Lodewijk Asscher - Credit: Mirande Phernambucq / Wikimedia Commons - License: All Rights Reserved
Thursday, 12 March 2015 - 14:44
Over 65s still have right-to-work: Deputy PM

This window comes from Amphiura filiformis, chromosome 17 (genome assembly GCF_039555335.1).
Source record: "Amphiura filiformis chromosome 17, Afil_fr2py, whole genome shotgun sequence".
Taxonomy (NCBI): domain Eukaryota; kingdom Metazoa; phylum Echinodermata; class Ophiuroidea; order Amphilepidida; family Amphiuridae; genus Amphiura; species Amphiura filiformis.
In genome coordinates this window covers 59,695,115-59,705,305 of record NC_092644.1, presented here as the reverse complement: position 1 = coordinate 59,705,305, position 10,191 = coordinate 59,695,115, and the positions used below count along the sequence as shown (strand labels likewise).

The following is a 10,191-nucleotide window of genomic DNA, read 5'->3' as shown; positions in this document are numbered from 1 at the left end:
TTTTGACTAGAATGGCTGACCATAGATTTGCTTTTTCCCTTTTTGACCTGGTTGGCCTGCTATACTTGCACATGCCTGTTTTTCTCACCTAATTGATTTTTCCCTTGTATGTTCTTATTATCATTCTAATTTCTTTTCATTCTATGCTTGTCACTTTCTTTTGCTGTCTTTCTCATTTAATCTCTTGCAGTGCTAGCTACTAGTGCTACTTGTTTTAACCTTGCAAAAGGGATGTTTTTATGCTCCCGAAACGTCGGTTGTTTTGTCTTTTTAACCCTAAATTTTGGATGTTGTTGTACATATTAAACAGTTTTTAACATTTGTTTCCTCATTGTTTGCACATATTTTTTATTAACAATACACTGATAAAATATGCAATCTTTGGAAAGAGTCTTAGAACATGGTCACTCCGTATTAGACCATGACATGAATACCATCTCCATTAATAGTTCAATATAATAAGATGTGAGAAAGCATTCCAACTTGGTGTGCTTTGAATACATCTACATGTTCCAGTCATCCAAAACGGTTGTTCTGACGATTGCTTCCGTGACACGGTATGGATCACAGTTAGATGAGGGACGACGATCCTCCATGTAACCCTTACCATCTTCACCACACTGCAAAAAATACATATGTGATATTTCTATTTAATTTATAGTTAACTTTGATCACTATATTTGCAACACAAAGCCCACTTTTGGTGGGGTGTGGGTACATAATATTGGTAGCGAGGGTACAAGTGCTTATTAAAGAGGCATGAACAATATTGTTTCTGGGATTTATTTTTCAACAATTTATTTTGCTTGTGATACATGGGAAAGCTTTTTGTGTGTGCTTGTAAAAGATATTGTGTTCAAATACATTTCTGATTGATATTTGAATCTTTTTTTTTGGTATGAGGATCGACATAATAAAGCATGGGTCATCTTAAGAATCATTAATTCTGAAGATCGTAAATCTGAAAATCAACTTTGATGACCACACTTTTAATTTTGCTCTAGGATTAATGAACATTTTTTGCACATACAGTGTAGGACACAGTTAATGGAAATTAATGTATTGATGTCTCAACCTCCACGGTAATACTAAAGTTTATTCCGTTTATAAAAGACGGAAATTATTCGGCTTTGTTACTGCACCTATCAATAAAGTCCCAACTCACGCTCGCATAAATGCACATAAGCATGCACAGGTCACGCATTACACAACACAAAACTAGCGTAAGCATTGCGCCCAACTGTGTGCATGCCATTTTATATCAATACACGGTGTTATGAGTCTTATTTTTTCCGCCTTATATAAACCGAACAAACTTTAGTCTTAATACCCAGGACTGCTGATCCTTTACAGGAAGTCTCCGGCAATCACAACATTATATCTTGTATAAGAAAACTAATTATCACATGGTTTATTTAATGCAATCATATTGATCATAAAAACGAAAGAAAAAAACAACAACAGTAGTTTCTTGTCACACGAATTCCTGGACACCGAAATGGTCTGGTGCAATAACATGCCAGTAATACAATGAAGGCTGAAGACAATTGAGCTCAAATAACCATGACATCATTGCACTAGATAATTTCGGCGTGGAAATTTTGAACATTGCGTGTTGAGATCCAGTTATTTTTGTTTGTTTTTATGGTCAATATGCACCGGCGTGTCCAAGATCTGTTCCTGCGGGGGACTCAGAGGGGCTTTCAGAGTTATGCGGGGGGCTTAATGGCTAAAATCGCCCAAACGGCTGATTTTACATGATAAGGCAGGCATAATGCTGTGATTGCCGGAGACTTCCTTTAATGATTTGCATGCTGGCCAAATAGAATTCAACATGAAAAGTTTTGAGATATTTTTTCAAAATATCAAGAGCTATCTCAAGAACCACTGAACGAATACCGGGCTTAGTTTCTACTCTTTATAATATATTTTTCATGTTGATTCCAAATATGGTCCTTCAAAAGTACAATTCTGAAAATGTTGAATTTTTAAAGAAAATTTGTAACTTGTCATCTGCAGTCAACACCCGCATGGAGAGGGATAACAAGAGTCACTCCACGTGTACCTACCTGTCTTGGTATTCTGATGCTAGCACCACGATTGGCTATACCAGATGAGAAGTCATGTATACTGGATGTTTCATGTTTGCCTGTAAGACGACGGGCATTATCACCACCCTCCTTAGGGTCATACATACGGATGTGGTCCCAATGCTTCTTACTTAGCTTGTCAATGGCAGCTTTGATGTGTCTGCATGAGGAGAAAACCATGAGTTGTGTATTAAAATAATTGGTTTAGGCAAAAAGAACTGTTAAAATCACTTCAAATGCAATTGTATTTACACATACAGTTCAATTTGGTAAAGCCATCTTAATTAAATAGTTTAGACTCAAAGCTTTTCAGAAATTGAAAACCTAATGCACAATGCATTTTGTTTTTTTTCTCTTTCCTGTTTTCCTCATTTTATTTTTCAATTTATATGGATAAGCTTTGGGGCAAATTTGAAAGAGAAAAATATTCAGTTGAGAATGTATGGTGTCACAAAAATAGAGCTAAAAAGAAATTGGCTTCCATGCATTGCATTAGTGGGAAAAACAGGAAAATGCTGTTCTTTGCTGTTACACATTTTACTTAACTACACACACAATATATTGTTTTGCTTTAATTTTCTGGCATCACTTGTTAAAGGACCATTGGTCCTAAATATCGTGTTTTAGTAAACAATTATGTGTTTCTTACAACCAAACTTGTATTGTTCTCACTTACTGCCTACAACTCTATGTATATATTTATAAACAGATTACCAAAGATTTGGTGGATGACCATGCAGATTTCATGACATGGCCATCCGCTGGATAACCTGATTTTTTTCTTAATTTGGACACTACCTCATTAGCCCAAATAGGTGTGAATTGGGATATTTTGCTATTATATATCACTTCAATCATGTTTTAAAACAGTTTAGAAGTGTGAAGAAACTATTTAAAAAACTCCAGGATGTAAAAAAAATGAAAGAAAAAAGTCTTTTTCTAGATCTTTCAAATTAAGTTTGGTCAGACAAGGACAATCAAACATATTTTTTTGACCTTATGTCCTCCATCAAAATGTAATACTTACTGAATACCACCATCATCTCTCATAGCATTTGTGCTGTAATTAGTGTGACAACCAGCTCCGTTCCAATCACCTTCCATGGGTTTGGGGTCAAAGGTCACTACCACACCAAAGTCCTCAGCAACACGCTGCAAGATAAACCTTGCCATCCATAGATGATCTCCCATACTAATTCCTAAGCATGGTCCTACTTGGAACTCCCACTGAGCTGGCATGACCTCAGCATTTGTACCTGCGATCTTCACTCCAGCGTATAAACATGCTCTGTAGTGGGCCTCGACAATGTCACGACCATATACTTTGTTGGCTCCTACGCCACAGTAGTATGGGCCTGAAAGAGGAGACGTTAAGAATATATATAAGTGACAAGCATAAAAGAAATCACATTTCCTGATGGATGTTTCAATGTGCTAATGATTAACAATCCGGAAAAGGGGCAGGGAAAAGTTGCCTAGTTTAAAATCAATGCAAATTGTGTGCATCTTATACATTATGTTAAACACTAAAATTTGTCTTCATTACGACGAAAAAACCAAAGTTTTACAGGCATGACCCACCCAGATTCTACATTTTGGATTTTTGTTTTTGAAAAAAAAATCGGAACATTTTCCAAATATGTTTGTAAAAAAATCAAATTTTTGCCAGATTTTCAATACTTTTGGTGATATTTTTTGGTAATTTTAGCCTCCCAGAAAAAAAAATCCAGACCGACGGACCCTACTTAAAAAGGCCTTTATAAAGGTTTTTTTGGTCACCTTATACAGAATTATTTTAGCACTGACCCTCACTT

The Dutch parliament will consider adopting a law that would make it easier for individuals aged 65 and above to work after they start receiving the state pension. The bill was proposed to the Tweede Kamer, the lower house of Parliament, on Thursday by Minister of Social Affairs and Deputy Prime Minister Lodewijk Asscher. It is likely to receive broad support from even from opposition MPs, reports NRC. Currently, many employees subject to certain collective agreements are automatically dismissed when they reach 65 years of age. The bill in consideration would reduce the associated employment costs of elderly workers. Under the new bill, the period of paid sick leave for elderly workers is slashed from two years to six weeks, which reduces employment risks for companies. The reduced term of leave is debated by the socialist party and labour unions, who believe the six week period to be far too short. Workers of above 65 are likely to be cheaper for potential employers, since most employee insurance premiums do not apply in their case. That makes them more satisfied with lower nominal salaries, since they retain a larger proportion of it, the NRC says. Simultaneously, the bill entitles elderly workers to the national minimum wage, which currently does not apply to them.